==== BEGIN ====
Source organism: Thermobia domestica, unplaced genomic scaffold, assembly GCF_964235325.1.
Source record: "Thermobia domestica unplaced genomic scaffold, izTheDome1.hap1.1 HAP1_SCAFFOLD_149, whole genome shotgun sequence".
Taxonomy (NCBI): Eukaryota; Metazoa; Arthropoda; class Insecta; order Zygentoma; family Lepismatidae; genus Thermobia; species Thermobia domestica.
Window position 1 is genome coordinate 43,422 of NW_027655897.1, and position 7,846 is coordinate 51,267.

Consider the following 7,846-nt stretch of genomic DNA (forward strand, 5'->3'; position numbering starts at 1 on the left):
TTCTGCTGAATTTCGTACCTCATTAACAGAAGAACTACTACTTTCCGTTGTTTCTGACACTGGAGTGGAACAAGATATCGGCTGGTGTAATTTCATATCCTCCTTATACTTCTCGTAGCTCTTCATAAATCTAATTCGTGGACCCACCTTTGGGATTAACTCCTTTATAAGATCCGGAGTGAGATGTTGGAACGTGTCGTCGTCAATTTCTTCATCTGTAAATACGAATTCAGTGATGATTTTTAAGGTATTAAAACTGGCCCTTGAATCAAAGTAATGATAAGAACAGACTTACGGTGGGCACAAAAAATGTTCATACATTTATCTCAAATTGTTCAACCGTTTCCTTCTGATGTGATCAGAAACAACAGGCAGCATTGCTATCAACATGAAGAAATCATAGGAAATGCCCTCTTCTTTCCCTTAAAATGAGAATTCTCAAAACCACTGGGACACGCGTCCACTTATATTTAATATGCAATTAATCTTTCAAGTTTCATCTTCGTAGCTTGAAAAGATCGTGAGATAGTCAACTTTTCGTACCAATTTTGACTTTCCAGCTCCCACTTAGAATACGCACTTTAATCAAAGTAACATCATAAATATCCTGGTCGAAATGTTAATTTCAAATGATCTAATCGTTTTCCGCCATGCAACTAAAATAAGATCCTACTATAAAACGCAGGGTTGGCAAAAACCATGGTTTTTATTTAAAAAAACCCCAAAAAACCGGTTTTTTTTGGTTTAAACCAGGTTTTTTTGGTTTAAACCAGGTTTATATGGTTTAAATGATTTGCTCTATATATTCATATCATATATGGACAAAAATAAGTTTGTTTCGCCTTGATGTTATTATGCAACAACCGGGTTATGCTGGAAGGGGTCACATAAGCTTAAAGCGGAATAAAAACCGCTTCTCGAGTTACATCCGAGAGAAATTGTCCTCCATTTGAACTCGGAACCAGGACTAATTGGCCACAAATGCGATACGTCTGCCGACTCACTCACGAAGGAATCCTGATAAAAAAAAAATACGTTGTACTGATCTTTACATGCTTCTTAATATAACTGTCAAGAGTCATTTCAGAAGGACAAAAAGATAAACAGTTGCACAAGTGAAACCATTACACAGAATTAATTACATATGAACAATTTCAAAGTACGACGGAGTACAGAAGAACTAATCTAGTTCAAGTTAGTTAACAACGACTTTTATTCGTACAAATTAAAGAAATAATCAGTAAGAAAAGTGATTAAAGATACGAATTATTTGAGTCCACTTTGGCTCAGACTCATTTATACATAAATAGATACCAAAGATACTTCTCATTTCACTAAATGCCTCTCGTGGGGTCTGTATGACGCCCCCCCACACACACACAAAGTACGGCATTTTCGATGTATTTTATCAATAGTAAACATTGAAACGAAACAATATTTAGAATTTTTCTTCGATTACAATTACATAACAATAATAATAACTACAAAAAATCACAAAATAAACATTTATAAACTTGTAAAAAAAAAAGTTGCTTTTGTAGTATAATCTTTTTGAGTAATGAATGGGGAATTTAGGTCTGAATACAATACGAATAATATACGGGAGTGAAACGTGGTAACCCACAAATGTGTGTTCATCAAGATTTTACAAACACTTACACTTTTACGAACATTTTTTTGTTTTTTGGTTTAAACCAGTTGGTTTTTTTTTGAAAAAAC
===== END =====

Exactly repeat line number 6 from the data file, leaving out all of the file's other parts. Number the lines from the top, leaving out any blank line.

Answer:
TTCTGCTGAATTTCGTACCTCATTAACAGAAGAACTACTACTTTCCGTTGTTTCTGACACTGGAGTGGAACAAGATATCGGCTGGTGTAATTTCATATCCTCCTTATACTTCTCGTAGCTCTTCATAAATCTAATTCGTGGACCCACCTTTGGGATTAACTCCTTTATAAGATCCGGAGTGAGATGTTGGAACGTGTCGTCGTCAATTTCTTCATCTGTAAATACGAATTCAGTGATGATTTTTAAGGTATTAAAACTGGCCCTTGAATCAAAGTAATGATAAGAACAGACTTACGGTGGGCACAAAAAATGTTCATACATTTATCTCAAATTGTTCAACCGTTTCCTTCTGATGTGATCAGAAACAACAGGCAGCATTGCTATCAACATGAAGAAATCATAGGAAATGCCCTCTTCTTTCCCTTAAAATGAGAATTCTCAAAACCACTGGGACACGCGTCCACTTATATTTAATATGCAATTAATCTTTCAAGTTTCATCTTCGTAGCTTGAAAAGATCGTGAGATAGTCAACTTTTCGTACCAATTTTGACTTTCCAGCTCCCACTTAGAATACGCACTTTAATCAAAGTAACATCATAAATATCCTGGTCGAAATGTTAATTTCAAATGATCTAATCGTTTTCCGCCATGCAACTAAAATAAGATCCTACTATAAAACGCAGGGTTGGCAAAAACCATGGTTTTTATTTAAAAAAACCCCAAAAAACCGGTTTTTTTTGGTTTAAACCAGGTTTTTTTGGTTTAAACCAGGTTTATATGGTTTAAATGATTTGCTCTATATATTCATATCATATATGGACAAAAATAAGTTTGTTTCGCCTTGATGTTATTATGCAACAACCGGGTTATGCTGGAAGGGGTCACATAAGCTTAAAGCGGAATAAAAACCGCTTCTCGAGTTACATCCGAGAGAAATTGTCCTCCATTTGAACTCGGAACCAGGACTAATTGGCCACAAATGCGATACGTCTGCCGACTCACTCACGAAGGAATCCTGATAAAAAAAAAATACGTTGTACTGATCTTTACATGCTTCTTAATATAACTGTCAAGAGTCATTTCAGAAGGACAAAAAGATAAACAGTTGCACAAGTGAAACCATTACACAGAATTAATTACATATGAACAATTTCAAAGTACGACGGAGTACAGAAGAACTAATCTAGTTCAAGTTAGTTAACAACGACTTTTATTCGTACAAATTAAAGAAATAATCAGTAAGAAAAGTGATTAAAGATACGAATTATTTGAGTCCACTTTGGCTCAGACTCATTTATACATAAATAGATACCAAAGATACTTCTCATTTCACTAAATGCCTCTCGTGGGGTCTGTATGACGCCCCCCCACACACACACAAAGTACGGCATTTTCGATGTATTTTATCAATAGTAAACATTGAAACGAAACAATATTTAGAATTTTTCTTCGATTACAATTACATAACAATAATAATAACTACAAAAAATCACAAAATAAACATTTATAAACTTGTAAAAAAAAAAGTTGCTTTTGTAGTATAATCTTTTTGAGTAATGAATGGGGAATTTAGGTCTGAATACAATACGAATAATATACGGGAGTGAAACGTGGTAACCCACAAATGTGTGTTCATCAAGATTTTACAAACACTTACACTTTTACGAACATTTTTTTGTTTTTTGGTTTAAACCAGTTGGTTTTTTTTTGAAAAAAC